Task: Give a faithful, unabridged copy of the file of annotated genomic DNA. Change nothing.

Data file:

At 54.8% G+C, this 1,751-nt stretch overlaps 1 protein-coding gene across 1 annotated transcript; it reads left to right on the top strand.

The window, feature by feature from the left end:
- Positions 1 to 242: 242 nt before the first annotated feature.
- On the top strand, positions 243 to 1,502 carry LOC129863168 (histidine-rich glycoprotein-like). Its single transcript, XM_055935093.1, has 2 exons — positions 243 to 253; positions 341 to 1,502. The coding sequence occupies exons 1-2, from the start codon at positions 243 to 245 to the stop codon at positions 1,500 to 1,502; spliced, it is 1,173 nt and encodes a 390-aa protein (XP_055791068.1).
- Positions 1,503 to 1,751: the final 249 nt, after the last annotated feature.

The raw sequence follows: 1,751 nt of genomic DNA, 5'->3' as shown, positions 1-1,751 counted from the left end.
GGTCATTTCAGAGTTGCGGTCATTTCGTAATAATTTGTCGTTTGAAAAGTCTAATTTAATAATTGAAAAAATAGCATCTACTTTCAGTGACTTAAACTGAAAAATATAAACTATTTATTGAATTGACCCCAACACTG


At 54.8% G+C, this 1,751-nt stretch overlaps 1 protein-coding gene across 1 annotated transcript; it reads left to right on the top strand.

The window, feature by feature from the left end:
- Positions 1 to 242: 242 nt before the first annotated feature.
- On the top strand, positions 243 to 1,502 carry LOC129863168 (histidine-rich glycoprotein-like). Its single transcript, XM_055935093.1, has 2 exons — positions 243 to 253; positions 341 to 1,502. The coding sequence occupies exons 1-2, from the start codon at positions 243 to 245 to the stop codon at positions 1,500 to 1,502; spliced, it is 1,173 nt and encodes a 390-aa protein (XP_055791068.1).
- Positions 1,503 to 1,751: the final 249 nt, after the last annotated feature.

The raw sequence follows: 1,751 nt of genomic DNA, 5'->3' as shown, positions 1-1,751 counted from the left end.
GGTCATTTCAGAGTTGCGGTCATTTCGTAATAATTTGTCGTTTGAAAAGTCTAATTTAATAATTGAAAAAATAGCATCTACTTTCAGTGACTTAAACTGAAAAATATAAACTATTTATTGAATTGACCCCAACACTG